Sponsorships are at the core of any organization, especially if you’re a nonprofit trying to grow. This article explains how acquiring a nonprofit sponsorship can help you, and what practices will help you win companies over.
Determine What You Need from a Sponsorship.
Before everything else, the first step is to figure out why you need a sponsorship. Is the sponsorship you’re seeking for a specific event, or for your nonprofit in general? Do you need one-time, monthly, or annual donations? Develop a budget for your organization or event to determine what additional support you will need.
Also, keep in mind that a sponsorship doesn’t always have to be about money! Your sponsors can help you via gift coupons, discounted deals, supplies for your fundraising, and in many more ways. Don’t be afraid to think outside the box for your requests. Be mindful of what your organization is about and what your requirements are before you start looking for nonprofit sponsorships.
Research Potential Sponsors.
After determining what (and how much) you need, you can start looking for sponsors. Be mindful of what your organization/event/campaign etc. specifically needs while researching. Knowing your member base and your target audience will also benefit you here. For example, if you’re a small nonprofit that usually meets face-to-face, contacting local businesses first might be helpful.
There are also websites specifically designed to help you seek out sponsorships. You can filter categories to find ones that fit your needs. Using a platform like this can save you a lot of time and effort. We have listed three of them below:
- Lookingforsponsor.com — Sponsorship search database for many categories. There is also an integrated tip system to benefit your organization.
- Sponsormyevent.com — Database to especially seek out event-based sponsorships.
- Sponsorpitch.com — An online recommendation engine for sponsorships. Helps you find, keep track of, and manage possible sponsors.
Create a Convincing Sponsor Proposal.
Now that you’ve set your goals and made a list of potential sponsors, you can start creating your sponsor proposal. This is usually in the form of a letter or email that details what your organization does, how much funding you need, and what you plan to use it for.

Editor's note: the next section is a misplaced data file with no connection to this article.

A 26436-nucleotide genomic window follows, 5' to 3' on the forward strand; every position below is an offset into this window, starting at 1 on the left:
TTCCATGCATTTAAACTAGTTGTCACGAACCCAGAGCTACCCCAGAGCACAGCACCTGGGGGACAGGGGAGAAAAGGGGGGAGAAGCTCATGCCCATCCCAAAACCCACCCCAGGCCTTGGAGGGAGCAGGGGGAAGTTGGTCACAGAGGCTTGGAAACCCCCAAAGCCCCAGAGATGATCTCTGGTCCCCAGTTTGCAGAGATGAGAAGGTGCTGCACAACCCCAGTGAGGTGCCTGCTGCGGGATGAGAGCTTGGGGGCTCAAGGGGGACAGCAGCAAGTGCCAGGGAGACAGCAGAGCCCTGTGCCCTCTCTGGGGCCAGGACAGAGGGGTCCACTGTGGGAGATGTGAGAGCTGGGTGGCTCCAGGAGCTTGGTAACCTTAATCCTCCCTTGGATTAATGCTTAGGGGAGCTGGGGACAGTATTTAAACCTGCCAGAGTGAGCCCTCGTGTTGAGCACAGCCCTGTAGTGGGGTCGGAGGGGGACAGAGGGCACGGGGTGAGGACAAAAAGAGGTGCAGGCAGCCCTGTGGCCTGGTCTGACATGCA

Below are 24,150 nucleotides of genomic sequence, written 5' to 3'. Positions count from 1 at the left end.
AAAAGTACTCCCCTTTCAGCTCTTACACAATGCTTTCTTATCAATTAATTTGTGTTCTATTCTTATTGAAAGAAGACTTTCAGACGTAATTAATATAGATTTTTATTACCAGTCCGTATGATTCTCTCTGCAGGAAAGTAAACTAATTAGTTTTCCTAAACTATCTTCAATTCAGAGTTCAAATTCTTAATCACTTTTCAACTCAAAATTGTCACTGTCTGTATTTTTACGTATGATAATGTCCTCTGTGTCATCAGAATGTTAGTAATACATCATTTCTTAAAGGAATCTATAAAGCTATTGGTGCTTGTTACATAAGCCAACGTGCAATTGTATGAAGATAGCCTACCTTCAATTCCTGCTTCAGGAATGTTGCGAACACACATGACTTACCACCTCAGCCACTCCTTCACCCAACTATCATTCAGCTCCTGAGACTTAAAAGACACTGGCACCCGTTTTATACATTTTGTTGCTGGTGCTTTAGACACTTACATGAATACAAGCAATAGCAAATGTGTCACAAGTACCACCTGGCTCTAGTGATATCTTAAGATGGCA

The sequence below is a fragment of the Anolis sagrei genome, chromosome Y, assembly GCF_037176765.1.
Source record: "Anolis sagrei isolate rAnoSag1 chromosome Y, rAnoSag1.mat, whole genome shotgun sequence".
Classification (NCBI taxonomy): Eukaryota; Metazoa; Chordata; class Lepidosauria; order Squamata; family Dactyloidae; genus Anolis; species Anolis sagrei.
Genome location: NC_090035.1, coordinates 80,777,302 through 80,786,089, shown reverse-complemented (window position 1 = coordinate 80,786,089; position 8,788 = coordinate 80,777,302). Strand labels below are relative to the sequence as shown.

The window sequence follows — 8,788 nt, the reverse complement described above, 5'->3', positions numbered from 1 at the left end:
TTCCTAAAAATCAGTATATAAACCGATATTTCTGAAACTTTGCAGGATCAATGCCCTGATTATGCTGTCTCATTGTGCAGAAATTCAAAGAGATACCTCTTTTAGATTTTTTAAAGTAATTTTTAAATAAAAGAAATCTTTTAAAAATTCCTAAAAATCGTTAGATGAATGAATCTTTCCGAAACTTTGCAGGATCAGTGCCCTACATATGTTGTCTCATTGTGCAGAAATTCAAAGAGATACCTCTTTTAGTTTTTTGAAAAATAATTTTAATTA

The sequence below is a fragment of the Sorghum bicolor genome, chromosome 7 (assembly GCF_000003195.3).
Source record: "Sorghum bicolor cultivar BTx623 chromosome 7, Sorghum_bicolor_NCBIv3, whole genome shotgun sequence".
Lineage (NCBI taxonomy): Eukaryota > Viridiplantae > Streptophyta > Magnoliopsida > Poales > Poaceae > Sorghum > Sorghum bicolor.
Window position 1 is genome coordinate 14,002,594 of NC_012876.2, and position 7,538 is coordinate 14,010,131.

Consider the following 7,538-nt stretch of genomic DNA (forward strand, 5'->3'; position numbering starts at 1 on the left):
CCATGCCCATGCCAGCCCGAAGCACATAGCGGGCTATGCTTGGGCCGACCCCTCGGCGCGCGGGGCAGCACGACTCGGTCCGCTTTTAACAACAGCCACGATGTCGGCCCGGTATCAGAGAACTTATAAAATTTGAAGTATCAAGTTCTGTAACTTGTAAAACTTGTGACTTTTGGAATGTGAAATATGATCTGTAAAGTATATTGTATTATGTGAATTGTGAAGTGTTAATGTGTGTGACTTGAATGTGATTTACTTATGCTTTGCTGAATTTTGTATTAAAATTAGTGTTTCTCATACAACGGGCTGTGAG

There are different types of sponsor proposals. These might vary according to what you’re requesting support for, and who you’re requesting it from. Is the sponsorship for a specific event, a nonprofit organization, a church, or maybe a school? Is your targeted sponsor a big corporation, a local shop, or an individual? Being specific with your proposal according to these categories might make a difference. For more detailed information on different types of sponsorship proposal letters, check out Fundly’s great blog post on sponsorship letter templates.
There are also online services like Sponseasy, which help you create professional-looking sponsorship proposals and export them easily. They usually have customizable templates that you can use, too.
Tips to Write the Most Effective Sponsorship Proposals:
- Contact personally if you can. This way, your sponsors can view you as an individual, rather than a nameless and faceless organization behind a screen. Personal communication rather than letters or emails is always preferred. It helps build more solid connections.
- Explain yourself clearly. Give your mission statement and provide information about your demographic. Show them why you deserve their attention and support. Tell your story in a captivating way from the get-go. A personal story will always elicit an emotional response, which will positively influence their decisions.
- Present data. The best way to give information about your organization is through actual data. Prove your worth to guarantee sponsorships. Keep in mind that too many statistics can be boring to read through, so make sure you filter them well.
- Be direct with your proposal. Clearly specify the estimated amount that you will need. Avoid selling yourself too short, but also state that you will consider whatever they’re willing to offer. Don’t be afraid to push limits.
- Offer fitting benefits. If all you’re offering for $20,000 is a logo featured on your website, for example, you will struggle to get funds. Determine and present benefits that will intrigue your sponsors. Be open to further suggestions and offers.
Let’s face it, there will probably be times when your proposals will get ignored. When that happens, don’t be afraid to follow-up. But when you’re doing so, try not to suffocate your potential sponsors. Simply inform them of your organization and why you need funding again. Re-clarify your needs and your benefits offering without being overbearing.
In the case that you get a negative response, ask for feedback on why they weren’t interested. You can also try offering other ways they can help instead of monetary funds. If this doesn’t change their decision as well, simply move on to other possible supporters. Rejections are bound to happen, but there are tons of other opportunities waiting for you. Don’t be discouraged, and keep trying!
To read more about nonprofit organizations and how to reach your utmost potential, check out our pillar content where we have created an ultimate guide. You can also check out our other nonprofit articles below:
- Google Nonprofit Ad Grant: How to Get $10,000?
- Top 10 Nonprofit Fundraising Ideas to Generate Sustainable Revenue
- Successful Fundraising Ideas for Nonprofits
To see how you can grow your nonprofit even more with an all-in-one nonprofit management software, launch your new platform today!